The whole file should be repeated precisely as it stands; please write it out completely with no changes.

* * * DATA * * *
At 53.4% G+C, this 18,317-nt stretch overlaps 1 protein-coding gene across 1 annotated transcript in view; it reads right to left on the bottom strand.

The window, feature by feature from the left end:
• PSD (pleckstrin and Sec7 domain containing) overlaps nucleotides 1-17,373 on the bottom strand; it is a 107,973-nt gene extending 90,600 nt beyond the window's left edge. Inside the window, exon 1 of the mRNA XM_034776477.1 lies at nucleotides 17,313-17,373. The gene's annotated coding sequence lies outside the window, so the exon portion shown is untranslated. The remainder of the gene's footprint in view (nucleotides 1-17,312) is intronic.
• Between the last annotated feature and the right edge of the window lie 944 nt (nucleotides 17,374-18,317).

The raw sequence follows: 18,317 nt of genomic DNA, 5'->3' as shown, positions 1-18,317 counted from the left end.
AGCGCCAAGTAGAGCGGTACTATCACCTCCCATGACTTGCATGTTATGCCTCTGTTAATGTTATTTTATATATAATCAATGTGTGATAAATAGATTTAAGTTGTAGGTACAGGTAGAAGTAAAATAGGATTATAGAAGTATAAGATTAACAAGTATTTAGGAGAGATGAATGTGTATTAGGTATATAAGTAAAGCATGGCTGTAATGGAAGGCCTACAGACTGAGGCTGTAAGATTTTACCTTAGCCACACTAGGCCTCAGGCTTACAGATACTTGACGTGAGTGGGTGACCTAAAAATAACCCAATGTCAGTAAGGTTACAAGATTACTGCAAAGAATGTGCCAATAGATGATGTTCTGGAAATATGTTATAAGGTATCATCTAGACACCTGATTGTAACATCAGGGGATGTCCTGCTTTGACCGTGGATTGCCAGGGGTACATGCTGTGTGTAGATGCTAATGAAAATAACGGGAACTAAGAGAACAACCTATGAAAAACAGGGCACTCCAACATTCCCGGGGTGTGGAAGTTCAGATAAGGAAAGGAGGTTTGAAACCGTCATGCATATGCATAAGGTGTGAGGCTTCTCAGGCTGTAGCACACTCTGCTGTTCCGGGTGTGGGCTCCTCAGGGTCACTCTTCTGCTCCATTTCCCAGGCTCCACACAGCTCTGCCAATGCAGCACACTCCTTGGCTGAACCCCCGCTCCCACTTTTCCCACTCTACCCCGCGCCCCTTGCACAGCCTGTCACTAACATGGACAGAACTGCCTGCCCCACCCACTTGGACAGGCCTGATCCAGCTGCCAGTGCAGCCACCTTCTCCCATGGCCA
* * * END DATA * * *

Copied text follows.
At 53.4% G+C, this 18,317-nt stretch overlaps 1 protein-coding gene across 1 annotated transcript in view; it reads right to left on the bottom strand.

The window, feature by feature from the left end:
• PSD (pleckstrin and Sec7 domain containing) overlaps nucleotides 1-17,373 on the bottom strand; it is a 107,973-nt gene extending 90,600 nt beyond the window's left edge. Inside the window, exon 1 of the mRNA XM_034776477.1 lies at nucleotides 17,313-17,373. The gene's annotated coding sequence lies outside the window, so the exon portion shown is untranslated. The remainder of the gene's footprint in view (nucleotides 1-17,312) is intronic.
• Between the last annotated feature and the right edge of the window lie 944 nt (nucleotides 17,374-18,317).

The raw sequence follows: 18,317 nt of genomic DNA, 5'->3' as shown, positions 1-18,317 counted from the left end.
AGCGCCAAGTAGAGCGGTACTATCACCTCCCATGACTTGCATGTTATGCCTCTGTTAATGTTATTTTATATATAATCAATGTGTGATAAATAGATTTAAGTTGTAGGTACAGGTAGAAGTAAAATAGGATTATAGAAGTATAAGATTAACAAGTATTTAGGAGAGATGAATGTGTATTAGGTATATAAGTAAAGCATGGCTGTAATGGAAGGCCTACAGACTGAGGCTGTAAGATTTTACCTTAGCCACACTAGGCCTCAGGCTTACAGATACTTGACGTGAGTGGGTGACCTAAAAATAACCCAATGTCAGTAAGGTTACAAGATTACTGCAAAGAATGTGCCAATAGATGATGTTCTGGAAATATGTTATAAGGTATCATCTAGACACCTGATTGTAACATCAGGGGATGTCCTGCTTTGACCGTGGATTGCCAGGGGTACATGCTGTGTGTAGATGCTAATGAAAATAACGGGAACTAAGAGAACAACCTATGAAAAACAGGGCACTCCAACATTCCCGGGGTGTGGAAGTTCAGATAAGGAAAGGAGGTTTGAAACCGTCATGCATATGCATAAGGTGTGAGGCTTCTCAGGCTGTAGCACACTCTGCTGTTCCGGGTGTGGGCTCCTCAGGGTCACTCTTCTGCTCCATTTCCCAGGCTCCACACAGCTCTGCCAATGCAGCACACTCCTTGGCTGAACCCCCGCTCCCACTTTTCCCACTCTACCCCGCGCCCCTTGCACAGCCTGTCACTAACATGGACAGAACTGCCTGCCCCACCCACTTGGACAGGCCTGATCCAGCTGCCAGTGCAGCCACCTTCTCCCATGGCCA